# At-Home Learning Kindergarten

## Check back here daily for new resources!

Featured Problems:

Rich, interesting problems are powerful tools for student learning. The questions here are open-ended. There may be multiple answers or multiple approaches. Make time for your students to discuss and compare their solutions, either with you or with others. We hope these problems will spark students’ curiosity and lead them to investigate new questions.

# Find 2 toys or other objects. What is the same or different about them? What is different? Add 5 more toys or objects. How many ways can you sort them into groups? Can someone in your family figure out how you sorted them?

Things to Consider:

Sorting collections of objects is a valuable activity for children to do again and again. Sorting experiences can encourage children to notice physical attributes such as size and shape, as well as similarities and differences. After children describe how they sorted their objects, ask them to say how many objects are in each group and how many objects they have altogether. For instance, there are 3 balls, 2 blue things and 2 cars. There are 7 altogether.

# Marta said a number. Her brother said a number that is 2 more. What might the numbers be?

Things to Consider:

Emphasizing number relationships is key to helping children fully develop number sense. Children should know that 7, for example, is 2 more than 5 and 2 less than 9. The openness of this problem allows children to work within a range of numbers that are just right for them. Encourage children to explain how they know that the numbers they choose are two apart.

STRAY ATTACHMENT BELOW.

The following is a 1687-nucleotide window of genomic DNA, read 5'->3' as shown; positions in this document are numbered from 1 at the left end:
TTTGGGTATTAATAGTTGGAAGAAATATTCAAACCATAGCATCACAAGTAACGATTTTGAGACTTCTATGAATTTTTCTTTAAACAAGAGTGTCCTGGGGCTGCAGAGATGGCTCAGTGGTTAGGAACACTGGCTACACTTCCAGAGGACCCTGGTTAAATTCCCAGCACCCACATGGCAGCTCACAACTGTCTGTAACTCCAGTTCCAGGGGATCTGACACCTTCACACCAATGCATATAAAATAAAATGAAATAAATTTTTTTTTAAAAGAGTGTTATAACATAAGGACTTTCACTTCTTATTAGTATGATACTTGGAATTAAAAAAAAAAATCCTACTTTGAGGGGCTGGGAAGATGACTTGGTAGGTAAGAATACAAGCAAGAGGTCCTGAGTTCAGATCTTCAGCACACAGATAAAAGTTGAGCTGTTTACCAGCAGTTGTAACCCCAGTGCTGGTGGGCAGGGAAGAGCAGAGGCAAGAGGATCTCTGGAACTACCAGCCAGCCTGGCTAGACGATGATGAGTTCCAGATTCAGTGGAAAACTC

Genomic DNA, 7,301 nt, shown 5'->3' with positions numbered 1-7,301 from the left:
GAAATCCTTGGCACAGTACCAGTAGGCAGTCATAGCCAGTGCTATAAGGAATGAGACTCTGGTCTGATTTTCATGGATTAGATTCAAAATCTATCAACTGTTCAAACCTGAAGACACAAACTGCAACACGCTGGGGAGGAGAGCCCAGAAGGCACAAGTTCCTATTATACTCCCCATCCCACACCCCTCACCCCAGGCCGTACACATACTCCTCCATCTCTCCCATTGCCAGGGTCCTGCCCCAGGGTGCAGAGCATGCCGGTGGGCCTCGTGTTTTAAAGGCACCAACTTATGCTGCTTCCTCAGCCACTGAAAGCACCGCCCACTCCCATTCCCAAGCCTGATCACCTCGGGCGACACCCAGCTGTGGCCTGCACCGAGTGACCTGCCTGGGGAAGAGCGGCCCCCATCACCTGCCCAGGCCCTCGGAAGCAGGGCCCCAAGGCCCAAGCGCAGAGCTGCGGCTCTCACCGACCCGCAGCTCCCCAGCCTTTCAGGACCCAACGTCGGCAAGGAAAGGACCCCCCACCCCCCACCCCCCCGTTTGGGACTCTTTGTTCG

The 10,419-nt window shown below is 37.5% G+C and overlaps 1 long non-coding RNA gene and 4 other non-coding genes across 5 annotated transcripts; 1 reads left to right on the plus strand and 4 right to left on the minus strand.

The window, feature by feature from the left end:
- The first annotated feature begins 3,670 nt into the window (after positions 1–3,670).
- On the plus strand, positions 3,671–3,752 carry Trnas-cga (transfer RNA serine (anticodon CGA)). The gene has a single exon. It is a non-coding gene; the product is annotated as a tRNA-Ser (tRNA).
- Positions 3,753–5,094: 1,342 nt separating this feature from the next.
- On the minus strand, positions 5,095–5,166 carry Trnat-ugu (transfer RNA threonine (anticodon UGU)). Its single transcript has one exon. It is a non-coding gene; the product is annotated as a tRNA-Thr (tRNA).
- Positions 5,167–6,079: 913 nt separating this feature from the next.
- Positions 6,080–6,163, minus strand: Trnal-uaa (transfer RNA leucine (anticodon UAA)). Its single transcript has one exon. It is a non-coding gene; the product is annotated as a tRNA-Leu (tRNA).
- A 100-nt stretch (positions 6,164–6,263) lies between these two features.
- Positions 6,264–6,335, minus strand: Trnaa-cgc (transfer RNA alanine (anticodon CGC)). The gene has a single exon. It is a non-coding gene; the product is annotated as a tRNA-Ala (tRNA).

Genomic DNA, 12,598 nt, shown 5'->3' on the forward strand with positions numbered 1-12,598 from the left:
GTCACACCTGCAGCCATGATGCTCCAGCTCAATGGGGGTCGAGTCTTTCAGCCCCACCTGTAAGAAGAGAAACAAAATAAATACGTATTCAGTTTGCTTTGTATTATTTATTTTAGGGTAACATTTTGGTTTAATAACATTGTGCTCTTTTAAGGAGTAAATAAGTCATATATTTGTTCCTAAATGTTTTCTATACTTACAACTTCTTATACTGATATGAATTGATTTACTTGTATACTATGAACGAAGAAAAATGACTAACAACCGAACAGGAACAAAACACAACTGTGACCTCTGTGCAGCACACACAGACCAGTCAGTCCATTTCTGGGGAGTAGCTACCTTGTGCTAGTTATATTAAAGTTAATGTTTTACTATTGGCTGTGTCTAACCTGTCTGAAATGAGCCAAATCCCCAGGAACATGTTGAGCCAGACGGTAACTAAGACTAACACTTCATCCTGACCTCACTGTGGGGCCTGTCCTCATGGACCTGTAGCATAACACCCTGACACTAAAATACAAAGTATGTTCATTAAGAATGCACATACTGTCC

# I have a secret number that is more than 4. What might it be?

Things to Consider:

To encourage children’s thinking, it’s helpful to ask them, “Why?” and “How do you know?” Regardless of what secret number a child says, ask questions like the following to encourage their thinking:

· How do you know that number is more than 4?

· What is a different secret number that is just a little more than 4?

# What is longer than two of your foot lengths but shorter than three of your foot lengths?

Things to Consider:

Young children need many experiences using nonstandard measurement units to describe the length of objects. Encourage children to look at the length of two foot lengths and then make predictions about what might be a little bit longer. Then, try it out. Encourage them to make a list of what they discover.

Featured Videos:

## Math in the Kitchen: Sorting & Classification

We’re in the kitchen with Math Solutions Professional Learning Consultant Brandon Harms, turning dinner into a sorting task you can do with any K-2 student! How else could Brandon sort his ingredients?

## Math Focus Problem: How Many Feet in Your House?

How many feet are you in your house? Lisa Rogers explores this math focus problem that is easy to do with the family at home!

## Math Scavenger Hunt: Geometric Shapes

Math is all around us! LaToya Major goes on a math scavenger hunt through her neighborhood, noting all the geometric shapes around her. What geometric shapes do you see on your daily walk? Share your pics and videos with us using #mathengerhunt!